First pitch: Red Sox look to make their misery contagious

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First pitch: Red Sox look to make their misery contagious

In his now-infamous radio interview last week, Bobby Valentine labeled the 2012 Red Sox season miserable, a characterization with which few would quibble.

The Sox are on a crash course with a losing record for the first time in 15 years and are in eminent danger of finishing in the basement of the American League East.

But with exactly three weeks remaining in the season, the Sox have the capacity to make things miserable for others, too. Their 4-3 walkoff win over the Yankees Tuesday night was a step in that direction.

A win here or there in September won't change what this season became months ago. The Sox have still underachieved to a great degree and wasted an opportunity to wipe out their embarrassing fold from last September.

If you're going to be miserable, however, you might as well do your best to spread the condition around a little. And if the target just so happens to be your arch-rivals, the New York Yankees, then so much the better.

The Sox aren't accustomed to the roll of spoilers. Even with last year's fade, the Sox managed to win 90 games and weren't eliminated until after the final out in the final inning of their final game.

The previous year, in which they missed out on the post-season, they also reached the 90-win plateau, so they weren't really playing meaningless games in the final weeks of the season.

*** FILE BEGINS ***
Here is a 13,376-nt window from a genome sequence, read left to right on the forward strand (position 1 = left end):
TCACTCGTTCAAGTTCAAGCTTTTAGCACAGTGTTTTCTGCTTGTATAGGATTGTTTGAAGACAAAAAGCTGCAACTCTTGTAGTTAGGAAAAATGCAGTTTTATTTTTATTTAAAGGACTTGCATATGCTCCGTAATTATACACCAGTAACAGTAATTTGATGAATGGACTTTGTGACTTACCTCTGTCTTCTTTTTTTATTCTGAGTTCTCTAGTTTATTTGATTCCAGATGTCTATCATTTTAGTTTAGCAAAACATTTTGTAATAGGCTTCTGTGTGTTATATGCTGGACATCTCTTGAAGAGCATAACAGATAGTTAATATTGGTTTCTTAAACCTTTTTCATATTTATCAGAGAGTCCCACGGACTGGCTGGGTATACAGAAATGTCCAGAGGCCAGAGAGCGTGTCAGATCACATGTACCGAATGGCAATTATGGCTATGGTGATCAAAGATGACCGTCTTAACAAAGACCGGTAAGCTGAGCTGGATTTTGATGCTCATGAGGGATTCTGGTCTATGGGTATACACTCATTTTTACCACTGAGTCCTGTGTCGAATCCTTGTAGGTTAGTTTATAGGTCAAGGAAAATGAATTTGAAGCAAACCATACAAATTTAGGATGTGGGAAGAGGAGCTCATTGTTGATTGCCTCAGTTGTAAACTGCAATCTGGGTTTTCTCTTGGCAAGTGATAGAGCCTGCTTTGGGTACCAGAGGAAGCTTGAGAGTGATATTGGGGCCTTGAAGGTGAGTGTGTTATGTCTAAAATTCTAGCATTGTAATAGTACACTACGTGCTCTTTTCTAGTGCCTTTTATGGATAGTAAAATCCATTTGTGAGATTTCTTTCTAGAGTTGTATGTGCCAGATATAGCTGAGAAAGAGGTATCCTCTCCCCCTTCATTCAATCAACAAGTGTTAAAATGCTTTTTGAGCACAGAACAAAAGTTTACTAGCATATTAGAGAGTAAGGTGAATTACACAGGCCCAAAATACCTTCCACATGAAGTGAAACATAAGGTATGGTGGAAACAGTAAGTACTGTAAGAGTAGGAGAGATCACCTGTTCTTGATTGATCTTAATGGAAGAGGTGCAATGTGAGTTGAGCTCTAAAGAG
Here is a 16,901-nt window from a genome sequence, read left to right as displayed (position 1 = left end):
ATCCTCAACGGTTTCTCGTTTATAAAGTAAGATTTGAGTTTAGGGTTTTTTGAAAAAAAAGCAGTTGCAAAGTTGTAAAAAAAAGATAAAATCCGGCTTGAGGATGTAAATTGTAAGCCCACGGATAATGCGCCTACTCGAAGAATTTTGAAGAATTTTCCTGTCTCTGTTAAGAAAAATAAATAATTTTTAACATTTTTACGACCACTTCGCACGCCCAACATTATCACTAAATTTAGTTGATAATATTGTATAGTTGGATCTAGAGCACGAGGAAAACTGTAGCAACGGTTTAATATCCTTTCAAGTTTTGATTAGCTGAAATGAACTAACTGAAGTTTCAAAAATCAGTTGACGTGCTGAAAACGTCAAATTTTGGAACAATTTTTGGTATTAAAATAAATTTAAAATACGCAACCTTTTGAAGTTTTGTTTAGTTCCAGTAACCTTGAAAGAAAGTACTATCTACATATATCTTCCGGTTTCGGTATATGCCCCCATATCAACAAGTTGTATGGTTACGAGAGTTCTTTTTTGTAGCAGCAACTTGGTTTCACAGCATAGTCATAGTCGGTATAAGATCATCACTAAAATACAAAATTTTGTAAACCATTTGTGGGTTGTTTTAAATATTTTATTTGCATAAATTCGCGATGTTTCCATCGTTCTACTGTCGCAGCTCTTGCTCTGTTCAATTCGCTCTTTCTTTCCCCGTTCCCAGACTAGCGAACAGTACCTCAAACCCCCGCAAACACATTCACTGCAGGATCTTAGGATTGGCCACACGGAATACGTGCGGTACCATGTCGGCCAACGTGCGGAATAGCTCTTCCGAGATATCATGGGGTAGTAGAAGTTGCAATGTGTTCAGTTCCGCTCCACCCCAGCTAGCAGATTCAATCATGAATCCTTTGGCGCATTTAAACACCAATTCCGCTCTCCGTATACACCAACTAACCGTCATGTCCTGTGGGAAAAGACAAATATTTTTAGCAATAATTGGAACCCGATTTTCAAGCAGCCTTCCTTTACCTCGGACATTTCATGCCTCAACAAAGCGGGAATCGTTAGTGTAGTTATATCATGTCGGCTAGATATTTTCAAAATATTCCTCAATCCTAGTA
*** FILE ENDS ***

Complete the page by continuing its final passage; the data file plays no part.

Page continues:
This year, it's different. It's been painfully obvious since mid-August that the Sox' unofficial theme song had become "You Ain't Going Nowhere.'' The mega-trade with the Dodgers may have cleansed the clubhouse and straightened out the payroll ledger, but it was tantamount to waving the white flag for 2012.

And when they stumbled and bumbled up and down the West Coast recently, dropping eight of nine, then returned home and were swept by Toronto, it looked like someone had opened the trap door and the Sox were going to free-fall their way to the finish line.

But something -- pride? schadenfreude? -- got flashed at Fenway. If the Sox are miserable, then they were going to drag everybody else down with them.

That the opponent was the Yankees, who have tormented them throughout history, only made the wakeup call more timely.

"They have a lot of pride,'' said Derek Jeter. "They've got a lot of guys on the team that have pride in how they play the game. I'm sure they would like to (be spoilers). When you compete, you want to win -- I don't care where you are in the standings.

"Especially when it's Red Sox-Yankees, guys want to play well.''

The bullpen -- especially Junichi Tazawa -- was brilliant in relief of Jon Lester on Tuesday. And three straight Red Sox hitters attempted to bunt in the seventh inning, surely some kind of franchise record.

But the Sox were scrappy, a word that has seldom been used to describe them in the last calendar year.